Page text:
Malaysian bidders buy London icon

Malaysian consortium beats Chelsea FC in bid for London icon

SP Setia and Sime Darby bid ₤400 million for Battersea Power Station.
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Battersea's famous power station, which provided electricity for south-west London until 1983
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<div style="text-align: left;"> Battersea's famous power station, which provided electricity for south-west London until 1983 </div>

Malaysian developers SP Setia and Sime Darby Property have become preferred bidders for the iconic Battersea Power Station in south-west London. The two companies signed an agreement yesterday to pay £400 million ($620 million) for the site, beating offers from more than a dozen rival bidders that included Chelsea Football Club.

The consortium is expected to develop the previous owners’ plans for converting the 1930s art deco building into 3,400 new homes at a cost of $8.5 billion. A statement to Kuala Lumpur’s stock exchange yesterday described a “sustainable multi-use real-estate regeneration project that will provide economic impetus for the creation of a new vibrant centre for south-west central London”.

The auction is being arranged by Ernst & Young on behalf of lenders to Treasury Holdings, the Irish owner of the property. Treasury had been trying to sell the property itself to keep the receivers at bay, but Ireland’s National Asset Management Association (Nama) and Lloyd’s Bank took over the property in December and launched an auction for the property — a move that Treasury is still contesting.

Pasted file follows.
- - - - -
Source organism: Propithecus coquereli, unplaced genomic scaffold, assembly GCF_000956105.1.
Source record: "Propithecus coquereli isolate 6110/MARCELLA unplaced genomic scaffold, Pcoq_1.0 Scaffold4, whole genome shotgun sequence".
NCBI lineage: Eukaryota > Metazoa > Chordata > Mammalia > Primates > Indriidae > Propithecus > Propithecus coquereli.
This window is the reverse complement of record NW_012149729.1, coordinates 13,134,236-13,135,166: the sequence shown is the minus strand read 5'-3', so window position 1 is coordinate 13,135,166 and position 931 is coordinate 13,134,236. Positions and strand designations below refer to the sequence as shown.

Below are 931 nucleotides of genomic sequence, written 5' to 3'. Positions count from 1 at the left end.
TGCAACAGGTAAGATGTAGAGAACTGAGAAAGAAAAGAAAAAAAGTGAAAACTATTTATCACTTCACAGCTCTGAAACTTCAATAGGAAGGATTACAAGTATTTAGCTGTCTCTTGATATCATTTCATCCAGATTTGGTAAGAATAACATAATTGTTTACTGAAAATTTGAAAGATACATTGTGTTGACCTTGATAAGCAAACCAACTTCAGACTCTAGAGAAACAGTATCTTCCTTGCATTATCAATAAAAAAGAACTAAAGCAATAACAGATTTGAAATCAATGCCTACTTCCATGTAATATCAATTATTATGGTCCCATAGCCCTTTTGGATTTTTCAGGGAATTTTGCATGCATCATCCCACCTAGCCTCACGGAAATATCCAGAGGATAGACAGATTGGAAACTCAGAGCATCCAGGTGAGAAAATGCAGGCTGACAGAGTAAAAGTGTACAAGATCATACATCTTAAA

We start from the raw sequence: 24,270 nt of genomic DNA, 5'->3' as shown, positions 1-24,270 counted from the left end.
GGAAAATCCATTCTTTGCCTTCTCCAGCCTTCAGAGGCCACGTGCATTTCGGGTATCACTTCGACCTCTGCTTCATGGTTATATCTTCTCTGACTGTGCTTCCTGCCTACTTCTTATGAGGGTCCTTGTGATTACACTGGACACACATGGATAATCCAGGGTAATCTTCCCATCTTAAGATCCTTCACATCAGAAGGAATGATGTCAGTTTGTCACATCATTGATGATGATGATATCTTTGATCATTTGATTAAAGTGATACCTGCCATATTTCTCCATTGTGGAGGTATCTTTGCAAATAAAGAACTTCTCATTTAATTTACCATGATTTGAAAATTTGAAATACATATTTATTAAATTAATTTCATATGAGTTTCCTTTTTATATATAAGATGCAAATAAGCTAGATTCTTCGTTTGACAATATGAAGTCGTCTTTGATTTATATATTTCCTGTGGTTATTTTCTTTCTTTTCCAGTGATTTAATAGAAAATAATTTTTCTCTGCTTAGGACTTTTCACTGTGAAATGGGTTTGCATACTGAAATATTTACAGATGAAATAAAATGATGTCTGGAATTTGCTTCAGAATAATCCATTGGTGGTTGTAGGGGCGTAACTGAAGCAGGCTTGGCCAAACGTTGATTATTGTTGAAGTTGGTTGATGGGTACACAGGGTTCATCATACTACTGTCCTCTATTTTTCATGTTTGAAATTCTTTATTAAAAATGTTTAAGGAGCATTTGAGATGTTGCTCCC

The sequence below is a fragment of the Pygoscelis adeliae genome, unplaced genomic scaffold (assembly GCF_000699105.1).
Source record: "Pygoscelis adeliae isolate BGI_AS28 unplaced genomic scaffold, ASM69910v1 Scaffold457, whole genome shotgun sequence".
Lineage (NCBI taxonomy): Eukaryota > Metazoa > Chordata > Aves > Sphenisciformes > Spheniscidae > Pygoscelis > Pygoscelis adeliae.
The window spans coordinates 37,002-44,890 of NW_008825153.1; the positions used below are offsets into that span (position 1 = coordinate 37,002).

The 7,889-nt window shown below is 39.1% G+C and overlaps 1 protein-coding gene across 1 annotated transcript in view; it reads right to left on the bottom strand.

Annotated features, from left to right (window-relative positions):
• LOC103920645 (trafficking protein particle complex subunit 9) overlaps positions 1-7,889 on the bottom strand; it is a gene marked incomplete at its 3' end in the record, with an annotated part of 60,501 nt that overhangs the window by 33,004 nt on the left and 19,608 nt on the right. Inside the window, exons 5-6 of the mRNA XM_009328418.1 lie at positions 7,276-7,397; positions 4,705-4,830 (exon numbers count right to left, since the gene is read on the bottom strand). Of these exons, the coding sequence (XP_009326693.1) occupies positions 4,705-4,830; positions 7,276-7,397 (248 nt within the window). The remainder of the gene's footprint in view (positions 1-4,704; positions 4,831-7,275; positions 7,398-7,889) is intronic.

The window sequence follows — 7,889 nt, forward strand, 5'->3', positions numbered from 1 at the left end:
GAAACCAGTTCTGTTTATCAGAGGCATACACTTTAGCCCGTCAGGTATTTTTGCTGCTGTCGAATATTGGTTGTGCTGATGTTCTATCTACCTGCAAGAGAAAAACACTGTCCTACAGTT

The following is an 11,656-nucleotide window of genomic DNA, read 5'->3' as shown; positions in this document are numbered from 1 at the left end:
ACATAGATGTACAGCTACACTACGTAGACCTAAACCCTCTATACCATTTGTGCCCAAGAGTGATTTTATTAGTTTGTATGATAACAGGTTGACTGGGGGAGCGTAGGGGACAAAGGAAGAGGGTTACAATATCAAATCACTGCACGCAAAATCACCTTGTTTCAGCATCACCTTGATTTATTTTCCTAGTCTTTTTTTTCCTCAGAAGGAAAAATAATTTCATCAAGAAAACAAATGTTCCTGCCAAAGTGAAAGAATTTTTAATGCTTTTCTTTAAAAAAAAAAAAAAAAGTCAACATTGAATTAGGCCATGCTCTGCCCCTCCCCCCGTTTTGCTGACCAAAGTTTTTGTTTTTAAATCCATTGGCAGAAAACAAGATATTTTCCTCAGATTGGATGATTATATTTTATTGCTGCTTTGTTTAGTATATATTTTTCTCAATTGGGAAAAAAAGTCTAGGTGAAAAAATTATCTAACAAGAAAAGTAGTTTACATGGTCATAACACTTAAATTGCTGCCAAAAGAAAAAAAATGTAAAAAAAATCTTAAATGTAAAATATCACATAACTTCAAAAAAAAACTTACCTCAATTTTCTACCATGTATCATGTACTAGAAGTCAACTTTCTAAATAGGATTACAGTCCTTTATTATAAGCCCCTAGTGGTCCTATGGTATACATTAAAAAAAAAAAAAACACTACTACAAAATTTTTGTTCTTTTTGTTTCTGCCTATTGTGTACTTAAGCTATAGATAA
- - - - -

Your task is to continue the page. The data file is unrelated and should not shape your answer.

The power station, which is Europe’s biggest brick building, was decommissioned in 1983 and has remained a popular London landmark. However, it has been left as an unused shell for most of the past 30 years despite several attempts to renovate the property, which is in a prime location on the River Thames, across the water from Chelsea.

“The plans will preserve the facade of the historical power plant with its iconic chimney stacks,” said the consortium, which has also committed to build a new underground station as part of a proposed extension of the London Underground’s Tube network.

The Malaysian consortium has up to 28 days to conduct further due diligence and negotiate terms for the acquisition. SP Setia and Sime Darby Property were advised by RREEF, a fund manager owned by Deutsche Bank.

Russian billionaire Roman Abramovich had hoped to develop the site as a new 60,000-seat stadium for Chelsea FC, but for once he was outbid by rivals with deeper pockets.

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